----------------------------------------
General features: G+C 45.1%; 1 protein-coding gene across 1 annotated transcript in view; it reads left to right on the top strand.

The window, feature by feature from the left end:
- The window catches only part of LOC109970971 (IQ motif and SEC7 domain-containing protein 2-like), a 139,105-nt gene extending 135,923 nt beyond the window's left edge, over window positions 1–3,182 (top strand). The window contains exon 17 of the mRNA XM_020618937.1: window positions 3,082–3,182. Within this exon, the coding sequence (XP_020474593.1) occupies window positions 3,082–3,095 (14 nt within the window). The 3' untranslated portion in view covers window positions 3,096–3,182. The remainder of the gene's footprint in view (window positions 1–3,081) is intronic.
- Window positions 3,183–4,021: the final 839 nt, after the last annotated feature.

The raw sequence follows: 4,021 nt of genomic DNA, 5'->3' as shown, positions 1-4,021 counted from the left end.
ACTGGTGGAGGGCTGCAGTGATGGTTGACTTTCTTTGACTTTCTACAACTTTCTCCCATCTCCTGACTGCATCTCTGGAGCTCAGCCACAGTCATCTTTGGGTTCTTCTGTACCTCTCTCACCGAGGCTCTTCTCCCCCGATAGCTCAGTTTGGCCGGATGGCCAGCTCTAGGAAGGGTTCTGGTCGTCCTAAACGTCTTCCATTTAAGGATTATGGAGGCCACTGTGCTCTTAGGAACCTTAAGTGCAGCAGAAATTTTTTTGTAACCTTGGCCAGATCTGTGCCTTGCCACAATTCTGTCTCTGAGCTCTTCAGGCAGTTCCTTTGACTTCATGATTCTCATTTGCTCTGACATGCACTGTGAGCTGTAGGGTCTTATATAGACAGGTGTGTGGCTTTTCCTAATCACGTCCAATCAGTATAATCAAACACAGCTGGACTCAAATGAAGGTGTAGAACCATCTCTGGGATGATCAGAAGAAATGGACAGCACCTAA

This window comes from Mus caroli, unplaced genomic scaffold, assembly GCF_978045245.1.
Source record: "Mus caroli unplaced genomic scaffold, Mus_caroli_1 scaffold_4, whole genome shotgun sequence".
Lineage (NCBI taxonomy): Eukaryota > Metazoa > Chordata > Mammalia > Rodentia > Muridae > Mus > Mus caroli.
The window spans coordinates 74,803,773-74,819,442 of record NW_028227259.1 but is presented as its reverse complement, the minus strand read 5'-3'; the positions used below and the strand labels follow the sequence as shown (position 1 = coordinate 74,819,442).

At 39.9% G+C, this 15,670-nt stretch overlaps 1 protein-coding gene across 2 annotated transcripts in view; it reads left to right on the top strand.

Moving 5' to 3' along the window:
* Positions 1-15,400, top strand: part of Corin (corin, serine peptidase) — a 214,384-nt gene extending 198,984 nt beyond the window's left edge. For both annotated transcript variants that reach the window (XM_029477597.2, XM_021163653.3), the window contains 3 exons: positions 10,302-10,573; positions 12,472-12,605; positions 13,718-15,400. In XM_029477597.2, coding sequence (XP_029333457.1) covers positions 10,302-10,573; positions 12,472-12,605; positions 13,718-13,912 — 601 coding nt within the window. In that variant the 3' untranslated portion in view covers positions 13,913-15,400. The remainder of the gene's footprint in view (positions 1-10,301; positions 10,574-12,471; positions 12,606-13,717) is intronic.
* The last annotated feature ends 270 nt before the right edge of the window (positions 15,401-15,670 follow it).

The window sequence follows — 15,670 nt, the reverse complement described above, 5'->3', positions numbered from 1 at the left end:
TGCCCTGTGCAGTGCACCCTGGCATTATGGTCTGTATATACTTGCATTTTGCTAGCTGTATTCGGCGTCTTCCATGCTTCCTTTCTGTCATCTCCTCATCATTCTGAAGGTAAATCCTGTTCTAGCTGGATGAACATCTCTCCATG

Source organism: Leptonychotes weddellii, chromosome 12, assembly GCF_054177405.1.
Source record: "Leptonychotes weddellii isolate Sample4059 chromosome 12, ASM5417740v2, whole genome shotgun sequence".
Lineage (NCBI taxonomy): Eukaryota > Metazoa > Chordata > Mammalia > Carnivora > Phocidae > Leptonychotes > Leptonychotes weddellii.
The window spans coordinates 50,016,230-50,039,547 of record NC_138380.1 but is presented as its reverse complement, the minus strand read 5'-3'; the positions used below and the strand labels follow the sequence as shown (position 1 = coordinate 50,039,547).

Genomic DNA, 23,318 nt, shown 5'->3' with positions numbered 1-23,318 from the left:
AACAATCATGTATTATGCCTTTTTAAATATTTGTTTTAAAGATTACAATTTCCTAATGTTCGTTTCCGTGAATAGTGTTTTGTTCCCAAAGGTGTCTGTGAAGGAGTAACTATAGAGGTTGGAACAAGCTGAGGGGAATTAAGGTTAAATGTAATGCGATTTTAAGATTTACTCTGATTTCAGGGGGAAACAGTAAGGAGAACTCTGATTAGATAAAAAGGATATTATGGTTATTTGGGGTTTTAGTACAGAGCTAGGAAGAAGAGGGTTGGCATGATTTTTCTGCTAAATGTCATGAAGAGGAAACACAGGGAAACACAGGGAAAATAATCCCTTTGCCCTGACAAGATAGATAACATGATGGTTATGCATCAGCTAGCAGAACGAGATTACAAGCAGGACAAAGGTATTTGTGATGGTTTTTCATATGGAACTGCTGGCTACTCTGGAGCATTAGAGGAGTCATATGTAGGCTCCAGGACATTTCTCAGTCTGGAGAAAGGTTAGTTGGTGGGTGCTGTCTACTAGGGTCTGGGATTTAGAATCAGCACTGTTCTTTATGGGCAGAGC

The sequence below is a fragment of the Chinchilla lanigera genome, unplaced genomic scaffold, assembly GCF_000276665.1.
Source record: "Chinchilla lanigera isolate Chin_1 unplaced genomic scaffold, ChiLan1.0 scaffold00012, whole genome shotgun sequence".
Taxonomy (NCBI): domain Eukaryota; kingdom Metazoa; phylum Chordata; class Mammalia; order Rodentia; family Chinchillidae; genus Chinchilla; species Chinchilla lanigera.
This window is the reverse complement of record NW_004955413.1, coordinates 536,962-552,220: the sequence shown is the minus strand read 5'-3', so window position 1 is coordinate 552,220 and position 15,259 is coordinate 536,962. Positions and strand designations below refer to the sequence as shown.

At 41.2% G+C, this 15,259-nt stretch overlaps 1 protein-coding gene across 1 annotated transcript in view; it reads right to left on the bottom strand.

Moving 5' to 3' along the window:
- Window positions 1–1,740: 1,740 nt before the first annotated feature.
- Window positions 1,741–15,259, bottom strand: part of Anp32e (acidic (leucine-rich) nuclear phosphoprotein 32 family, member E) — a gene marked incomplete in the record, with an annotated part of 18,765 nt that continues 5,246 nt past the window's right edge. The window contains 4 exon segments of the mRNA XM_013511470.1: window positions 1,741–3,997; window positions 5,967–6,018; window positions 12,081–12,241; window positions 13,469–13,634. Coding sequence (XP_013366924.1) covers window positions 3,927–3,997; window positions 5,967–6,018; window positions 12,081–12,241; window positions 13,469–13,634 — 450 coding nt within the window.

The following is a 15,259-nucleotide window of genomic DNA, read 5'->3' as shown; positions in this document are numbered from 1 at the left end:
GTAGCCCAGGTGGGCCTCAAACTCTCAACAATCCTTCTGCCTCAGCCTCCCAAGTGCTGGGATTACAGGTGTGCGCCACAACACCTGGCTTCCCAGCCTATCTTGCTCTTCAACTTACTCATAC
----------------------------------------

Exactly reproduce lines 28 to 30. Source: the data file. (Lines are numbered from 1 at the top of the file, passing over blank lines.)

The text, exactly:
Moving 5' to 3' along the window:
- Window positions 1–1,740: 1,740 nt before the first annotated feature.
- Window positions 1,741–15,259, bottom strand: part of Anp32e (acidic (leucine-rich) nuclear phosphoprotein 32 family, member E) — a gene marked incomplete in the record, with an annotated part of 18,765 nt that continues 5,246 nt past the window's right edge. The window contains 4 exon segments of the mRNA XM_013511470.1: window positions 1,741–3,997; window positions 5,967–6,018; window positions 12,081–12,241; window positions 13,469–13,634. Coding sequence (XP_013366924.1) covers window positions 3,927–3,997; window positions 5,967–6,018; window positions 12,081–12,241; window positions 13,469–13,634 — 450 coding nt within the window.